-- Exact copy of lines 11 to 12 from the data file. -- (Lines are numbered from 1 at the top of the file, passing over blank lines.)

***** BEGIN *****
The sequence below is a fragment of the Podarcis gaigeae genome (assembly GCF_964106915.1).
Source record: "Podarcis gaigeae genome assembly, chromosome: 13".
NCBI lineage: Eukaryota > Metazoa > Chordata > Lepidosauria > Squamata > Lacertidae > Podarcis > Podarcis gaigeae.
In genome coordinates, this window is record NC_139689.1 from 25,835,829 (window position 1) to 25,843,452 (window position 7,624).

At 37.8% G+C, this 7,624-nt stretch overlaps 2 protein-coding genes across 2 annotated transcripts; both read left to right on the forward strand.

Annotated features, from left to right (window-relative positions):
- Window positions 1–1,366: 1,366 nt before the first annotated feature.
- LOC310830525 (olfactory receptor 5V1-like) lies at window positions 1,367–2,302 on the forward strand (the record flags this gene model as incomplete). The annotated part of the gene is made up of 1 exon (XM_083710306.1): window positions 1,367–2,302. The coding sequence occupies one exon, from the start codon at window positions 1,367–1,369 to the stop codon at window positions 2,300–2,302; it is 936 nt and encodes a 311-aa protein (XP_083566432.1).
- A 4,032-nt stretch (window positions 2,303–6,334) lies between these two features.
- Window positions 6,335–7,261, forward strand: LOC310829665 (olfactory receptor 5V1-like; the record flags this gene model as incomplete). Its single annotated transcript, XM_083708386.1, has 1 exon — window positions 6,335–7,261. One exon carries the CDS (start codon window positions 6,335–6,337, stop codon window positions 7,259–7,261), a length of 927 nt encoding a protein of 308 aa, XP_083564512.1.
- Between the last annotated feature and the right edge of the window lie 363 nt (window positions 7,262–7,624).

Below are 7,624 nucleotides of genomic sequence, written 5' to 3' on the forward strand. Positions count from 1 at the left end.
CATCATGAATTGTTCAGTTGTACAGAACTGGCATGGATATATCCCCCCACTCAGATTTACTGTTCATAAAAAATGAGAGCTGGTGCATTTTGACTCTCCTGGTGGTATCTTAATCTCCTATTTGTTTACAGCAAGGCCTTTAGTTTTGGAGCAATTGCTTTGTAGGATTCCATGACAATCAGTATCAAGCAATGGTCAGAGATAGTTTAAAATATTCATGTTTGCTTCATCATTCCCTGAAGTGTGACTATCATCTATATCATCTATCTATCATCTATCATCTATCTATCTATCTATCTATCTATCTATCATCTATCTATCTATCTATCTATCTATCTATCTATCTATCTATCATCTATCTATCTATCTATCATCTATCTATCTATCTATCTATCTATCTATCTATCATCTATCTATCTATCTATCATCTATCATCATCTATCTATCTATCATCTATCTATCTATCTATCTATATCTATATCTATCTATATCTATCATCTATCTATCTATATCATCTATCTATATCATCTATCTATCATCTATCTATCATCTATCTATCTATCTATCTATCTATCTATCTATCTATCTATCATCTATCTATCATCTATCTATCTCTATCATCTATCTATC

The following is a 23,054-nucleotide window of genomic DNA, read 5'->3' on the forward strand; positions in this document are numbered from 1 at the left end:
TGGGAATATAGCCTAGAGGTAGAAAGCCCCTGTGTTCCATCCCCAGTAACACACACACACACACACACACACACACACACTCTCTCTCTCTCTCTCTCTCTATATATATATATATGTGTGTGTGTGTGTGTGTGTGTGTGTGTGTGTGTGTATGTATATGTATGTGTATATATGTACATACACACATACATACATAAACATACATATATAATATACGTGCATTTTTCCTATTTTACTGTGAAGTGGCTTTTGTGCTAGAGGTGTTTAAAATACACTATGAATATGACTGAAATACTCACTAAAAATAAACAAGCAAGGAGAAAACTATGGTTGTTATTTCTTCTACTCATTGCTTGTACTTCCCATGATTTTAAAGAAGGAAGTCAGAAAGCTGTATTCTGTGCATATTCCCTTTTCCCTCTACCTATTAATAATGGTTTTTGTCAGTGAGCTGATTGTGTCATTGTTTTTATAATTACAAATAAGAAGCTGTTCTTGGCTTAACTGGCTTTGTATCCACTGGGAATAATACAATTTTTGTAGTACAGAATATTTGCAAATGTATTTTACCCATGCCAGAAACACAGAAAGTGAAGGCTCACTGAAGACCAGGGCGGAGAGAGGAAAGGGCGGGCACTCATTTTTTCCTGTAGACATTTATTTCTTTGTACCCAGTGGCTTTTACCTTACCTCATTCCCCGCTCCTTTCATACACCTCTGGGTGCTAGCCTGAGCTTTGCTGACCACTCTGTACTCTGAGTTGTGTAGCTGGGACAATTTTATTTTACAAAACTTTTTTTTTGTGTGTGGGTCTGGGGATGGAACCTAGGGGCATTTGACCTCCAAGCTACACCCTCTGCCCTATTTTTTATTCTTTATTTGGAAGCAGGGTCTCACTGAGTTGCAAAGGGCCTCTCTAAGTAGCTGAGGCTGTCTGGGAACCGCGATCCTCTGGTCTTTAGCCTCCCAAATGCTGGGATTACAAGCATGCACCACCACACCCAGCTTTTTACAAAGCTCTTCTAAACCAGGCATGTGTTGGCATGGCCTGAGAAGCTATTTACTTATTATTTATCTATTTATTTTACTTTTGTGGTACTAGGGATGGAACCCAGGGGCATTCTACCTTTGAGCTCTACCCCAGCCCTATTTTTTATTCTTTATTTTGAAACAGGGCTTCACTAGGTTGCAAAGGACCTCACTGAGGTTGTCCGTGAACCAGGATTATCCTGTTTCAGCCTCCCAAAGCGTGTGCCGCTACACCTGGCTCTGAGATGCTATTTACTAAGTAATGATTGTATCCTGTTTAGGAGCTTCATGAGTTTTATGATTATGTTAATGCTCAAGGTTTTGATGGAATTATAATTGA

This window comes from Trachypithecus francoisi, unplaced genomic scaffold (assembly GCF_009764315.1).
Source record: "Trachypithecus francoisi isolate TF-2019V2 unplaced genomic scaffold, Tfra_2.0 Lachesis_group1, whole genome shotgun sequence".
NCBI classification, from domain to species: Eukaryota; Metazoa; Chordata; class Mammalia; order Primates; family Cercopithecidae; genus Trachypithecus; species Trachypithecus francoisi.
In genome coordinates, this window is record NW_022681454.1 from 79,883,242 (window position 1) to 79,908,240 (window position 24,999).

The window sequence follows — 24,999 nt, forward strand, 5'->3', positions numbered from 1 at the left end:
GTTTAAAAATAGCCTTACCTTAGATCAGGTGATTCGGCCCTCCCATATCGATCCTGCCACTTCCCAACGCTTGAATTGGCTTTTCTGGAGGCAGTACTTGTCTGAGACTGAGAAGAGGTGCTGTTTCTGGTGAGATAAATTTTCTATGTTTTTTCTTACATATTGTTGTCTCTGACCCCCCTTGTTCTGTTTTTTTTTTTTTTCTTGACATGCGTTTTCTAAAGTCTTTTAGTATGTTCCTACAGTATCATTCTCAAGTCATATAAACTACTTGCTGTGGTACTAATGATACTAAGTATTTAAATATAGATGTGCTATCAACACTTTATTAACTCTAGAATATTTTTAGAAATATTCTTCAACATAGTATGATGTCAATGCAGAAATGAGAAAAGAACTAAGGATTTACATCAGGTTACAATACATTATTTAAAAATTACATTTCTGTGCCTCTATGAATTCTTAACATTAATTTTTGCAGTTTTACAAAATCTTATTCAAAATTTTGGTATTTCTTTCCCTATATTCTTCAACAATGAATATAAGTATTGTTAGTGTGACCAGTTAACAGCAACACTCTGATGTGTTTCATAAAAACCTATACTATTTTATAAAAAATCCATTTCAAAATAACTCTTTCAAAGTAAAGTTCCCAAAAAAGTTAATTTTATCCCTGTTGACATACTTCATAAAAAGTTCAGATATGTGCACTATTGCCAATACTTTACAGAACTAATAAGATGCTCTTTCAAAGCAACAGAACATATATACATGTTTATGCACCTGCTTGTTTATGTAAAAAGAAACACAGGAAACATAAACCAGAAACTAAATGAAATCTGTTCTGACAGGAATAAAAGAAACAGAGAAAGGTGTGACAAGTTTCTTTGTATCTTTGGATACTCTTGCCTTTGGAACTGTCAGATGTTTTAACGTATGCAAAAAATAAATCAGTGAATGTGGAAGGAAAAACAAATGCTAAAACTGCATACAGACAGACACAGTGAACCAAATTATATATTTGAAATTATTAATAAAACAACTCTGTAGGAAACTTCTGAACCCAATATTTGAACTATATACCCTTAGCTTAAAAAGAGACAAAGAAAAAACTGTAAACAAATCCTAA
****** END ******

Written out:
- Between the last annotated feature and the right edge of the window lie 363 nt (window positions 7,262–7,624).

Below are 7,624 nucleotides of genomic sequence, written 5' to 3' on the forward strand. Positions count from 1 at the left end.